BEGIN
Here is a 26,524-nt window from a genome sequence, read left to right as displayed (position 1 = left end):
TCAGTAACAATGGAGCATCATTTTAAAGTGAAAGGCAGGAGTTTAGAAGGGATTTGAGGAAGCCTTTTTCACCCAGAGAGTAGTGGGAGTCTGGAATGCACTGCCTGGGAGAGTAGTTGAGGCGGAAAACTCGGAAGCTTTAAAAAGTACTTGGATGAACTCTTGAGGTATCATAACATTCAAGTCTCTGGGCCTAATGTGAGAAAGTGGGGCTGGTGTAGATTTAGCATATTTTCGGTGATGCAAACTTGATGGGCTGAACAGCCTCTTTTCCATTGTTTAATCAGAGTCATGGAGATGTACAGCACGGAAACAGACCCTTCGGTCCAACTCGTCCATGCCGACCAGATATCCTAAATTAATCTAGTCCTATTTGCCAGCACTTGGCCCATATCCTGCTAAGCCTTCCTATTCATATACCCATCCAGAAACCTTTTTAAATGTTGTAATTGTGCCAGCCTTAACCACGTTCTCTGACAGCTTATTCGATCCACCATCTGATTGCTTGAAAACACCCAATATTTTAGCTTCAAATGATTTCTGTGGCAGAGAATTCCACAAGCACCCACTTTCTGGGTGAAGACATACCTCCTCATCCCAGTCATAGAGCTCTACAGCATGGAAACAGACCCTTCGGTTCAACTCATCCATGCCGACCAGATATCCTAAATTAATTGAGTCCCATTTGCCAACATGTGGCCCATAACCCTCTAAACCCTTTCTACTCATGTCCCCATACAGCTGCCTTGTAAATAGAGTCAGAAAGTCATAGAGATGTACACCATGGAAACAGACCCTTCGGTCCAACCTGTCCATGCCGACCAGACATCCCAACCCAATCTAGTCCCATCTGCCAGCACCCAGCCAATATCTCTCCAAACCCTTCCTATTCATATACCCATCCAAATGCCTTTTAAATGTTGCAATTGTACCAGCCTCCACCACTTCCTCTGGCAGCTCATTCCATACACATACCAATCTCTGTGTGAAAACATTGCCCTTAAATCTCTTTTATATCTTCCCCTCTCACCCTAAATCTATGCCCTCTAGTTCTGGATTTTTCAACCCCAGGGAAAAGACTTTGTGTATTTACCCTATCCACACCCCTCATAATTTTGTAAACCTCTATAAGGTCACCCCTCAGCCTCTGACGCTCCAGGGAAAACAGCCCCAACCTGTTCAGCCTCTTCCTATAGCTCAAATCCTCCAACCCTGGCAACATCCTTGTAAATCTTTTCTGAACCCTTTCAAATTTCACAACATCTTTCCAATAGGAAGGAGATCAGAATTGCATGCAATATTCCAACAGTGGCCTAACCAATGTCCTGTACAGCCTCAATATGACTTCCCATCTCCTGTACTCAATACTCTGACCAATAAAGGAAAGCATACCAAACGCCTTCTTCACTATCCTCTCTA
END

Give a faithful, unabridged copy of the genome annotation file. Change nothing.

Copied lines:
Here is a 26,524-nt window from a genome sequence, read left to right as displayed (position 1 = left end):
TCAGTAACAATGGAGCATCATTTTAAAGTGAAAGGCAGGAGTTTAGAAGGGATTTGAGGAAGCCTTTTTCACCCAGAGAGTAGTGGGAGTCTGGAATGCACTGCCTGGGAGAGTAGTTGAGGCGGAAAACTCGGAAGCTTTAAAAAGTACTTGGATGAACTCTTGAGGTATCATAACATTCAAGTCTCTGGGCCTAATGTGAGAAAGTGGGGCTGGTGTAGATTTAGCATATTTTCGGTGATGCAAACTTGATGGGCTGAACAGCCTCTTTTCCATTGTTTAATCAGAGTCATGGAGATGTACAGCACGGAAACAGACCCTTCGGTCCAACTCGTCCATGCCGACCAGATATCCTAAATTAATCTAGTCCTATTTGCCAGCACTTGGCCCATATCCTGCTAAGCCTTCCTATTCATATACCCATCCAGAAACCTTTTTAAATGTTGTAATTGTGCCAGCCTTAACCACGTTCTCTGACAGCTTATTCGATCCACCATCTGATTGCTTGAAAACACCCAATATTTTAGCTTCAAATGATTTCTGTGGCAGAGAATTCCACAAGCACCCACTTTCTGGGTGAAGACATACCTCCTCATCCCAGTCATAGAGCTCTACAGCATGGAAACAGACCCTTCGGTTCAACTCATCCATGCCGACCAGATATCCTAAATTAATTGAGTCCCATTTGCCAACATGTGGCCCATAACCCTCTAAACCCTTTCTACTCATGTCCCCATACAGCTGCCTTGTAAATAGAGTCAGAAAGTCATAGAGATGTACACCATGGAAACAGACCCTTCGGTCCAACCTGTCCATGCCGACCAGACATCCCAACCCAATCTAGTCCCATCTGCCAGCACCCAGCCAATATCTCTCCAAACCCTTCCTATTCATATACCCATCCAAATGCCTTTTAAATGTTGCAATTGTACCAGCCTCCACCACTTCCTCTGGCAGCTCATTCCATACACATACCAATCTCTGTGTGAAAACATTGCCCTTAAATCTCTTTTATATCTTCCCCTCTCACCCTAAATCTATGCCCTCTAGTTCTGGATTTTTCAACCCCAGGGAAAAGACTTTGTGTATTTACCCTATCCACACCCCTCATAATTTTGTAAACCTCTATAAGGTCACCCCTCAGCCTCTGACGCTCCAGGGAAAACAGCCCCAACCTGTTCAGCCTCTTCCTATAGCTCAAATCCTCCAACCCTGGCAACATCCTTGTAAATCTTTTCTGAACCCTTTCAAATTTCACAACATCTTTCCAATAGGAAGGAGATCAGAATTGCATGCAATATTCCAACAGTGGCCTAACCAATGTCCTGTACAGCCTCAATATGACTTCCCATCTCCTGTACTCAATACTCTGACCAATAAAGGAAAGCATACCAAACGCCTTCTTCACTATCCTCTCTA